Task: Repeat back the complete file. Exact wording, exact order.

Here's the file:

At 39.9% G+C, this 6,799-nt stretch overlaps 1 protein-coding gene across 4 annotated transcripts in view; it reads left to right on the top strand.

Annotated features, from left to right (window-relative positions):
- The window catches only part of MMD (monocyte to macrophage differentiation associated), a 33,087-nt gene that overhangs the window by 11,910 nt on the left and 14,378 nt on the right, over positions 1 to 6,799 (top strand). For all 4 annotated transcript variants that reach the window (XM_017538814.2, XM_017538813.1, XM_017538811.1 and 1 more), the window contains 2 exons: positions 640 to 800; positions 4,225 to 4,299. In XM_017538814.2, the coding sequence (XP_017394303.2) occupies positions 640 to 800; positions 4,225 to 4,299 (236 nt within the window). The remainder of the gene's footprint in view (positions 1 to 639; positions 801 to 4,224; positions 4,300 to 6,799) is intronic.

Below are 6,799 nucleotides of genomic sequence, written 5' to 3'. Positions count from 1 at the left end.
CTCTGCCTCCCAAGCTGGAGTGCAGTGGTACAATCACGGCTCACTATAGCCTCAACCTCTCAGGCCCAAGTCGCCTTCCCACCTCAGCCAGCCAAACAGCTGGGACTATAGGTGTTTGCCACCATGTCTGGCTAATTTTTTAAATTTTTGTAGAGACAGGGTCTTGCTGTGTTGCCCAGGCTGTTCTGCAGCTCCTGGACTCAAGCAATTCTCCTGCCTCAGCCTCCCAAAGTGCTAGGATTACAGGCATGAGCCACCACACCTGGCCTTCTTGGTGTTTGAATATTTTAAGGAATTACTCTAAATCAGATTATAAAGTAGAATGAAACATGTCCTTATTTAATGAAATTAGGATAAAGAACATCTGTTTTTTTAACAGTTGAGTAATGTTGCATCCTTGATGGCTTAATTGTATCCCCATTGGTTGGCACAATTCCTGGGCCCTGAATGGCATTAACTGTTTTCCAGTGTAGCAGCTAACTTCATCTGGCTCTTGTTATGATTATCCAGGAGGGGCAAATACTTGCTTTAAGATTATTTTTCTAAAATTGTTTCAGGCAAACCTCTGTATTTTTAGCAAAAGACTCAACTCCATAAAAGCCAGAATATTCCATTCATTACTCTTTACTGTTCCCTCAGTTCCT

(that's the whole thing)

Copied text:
At 39.9% G+C, this 6,799-nt stretch overlaps 1 protein-coding gene across 4 annotated transcripts in view; it reads left to right on the top strand.

Annotated features, from left to right (window-relative positions):
- The window catches only part of MMD (monocyte to macrophage differentiation associated), a 33,087-nt gene that overhangs the window by 11,910 nt on the left and 14,378 nt on the right, over positions 1 to 6,799 (top strand). For all 4 annotated transcript variants that reach the window (XM_017538814.2, XM_017538813.1, XM_017538811.1 and 1 more), the window contains 2 exons: positions 640 to 800; positions 4,225 to 4,299. In XM_017538814.2, the coding sequence (XP_017394303.2) occupies positions 640 to 800; positions 4,225 to 4,299 (236 nt within the window). The remainder of the gene's footprint in view (positions 1 to 639; positions 801 to 4,224; positions 4,300 to 6,799) is intronic.

Below are 6,799 nucleotides of genomic sequence, written 5' to 3'. Positions count from 1 at the left end.
CTCTGCCTCCCAAGCTGGAGTGCAGTGGTACAATCACGGCTCACTATAGCCTCAACCTCTCAGGCCCAAGTCGCCTTCCCACCTCAGCCAGCCAAACAGCTGGGACTATAGGTGTTTGCCACCATGTCTGGCTAATTTTTTAAATTTTTGTAGAGACAGGGTCTTGCTGTGTTGCCCAGGCTGTTCTGCAGCTCCTGGACTCAAGCAATTCTCCTGCCTCAGCCTCCCAAAGTGCTAGGATTACAGGCATGAGCCACCACACCTGGCCTTCTTGGTGTTTGAATATTTTAAGGAATTACTCTAAATCAGATTATAAAGTAGAATGAAACATGTCCTTATTTAATGAAATTAGGATAAAGAACATCTGTTTTTTTAACAGTTGAGTAATGTTGCATCCTTGATGGCTTAATTGTATCCCCATTGGTTGGCACAATTCCTGGGCCCTGAATGGCATTAACTGTTTTCCAGTGTAGCAGCTAACTTCATCTGGCTCTTGTTATGATTATCCAGGAGGGGCAAATACTTGCTTTAAGATTATTTTTCTAAAATTGTTTCAGGCAAACCTCTGTATTTTTAGCAAAAGACTCAACTCCATAAAAGCCAGAATATTCCATTCATTACTCTTTACTGTTCCCTCAGTTCCT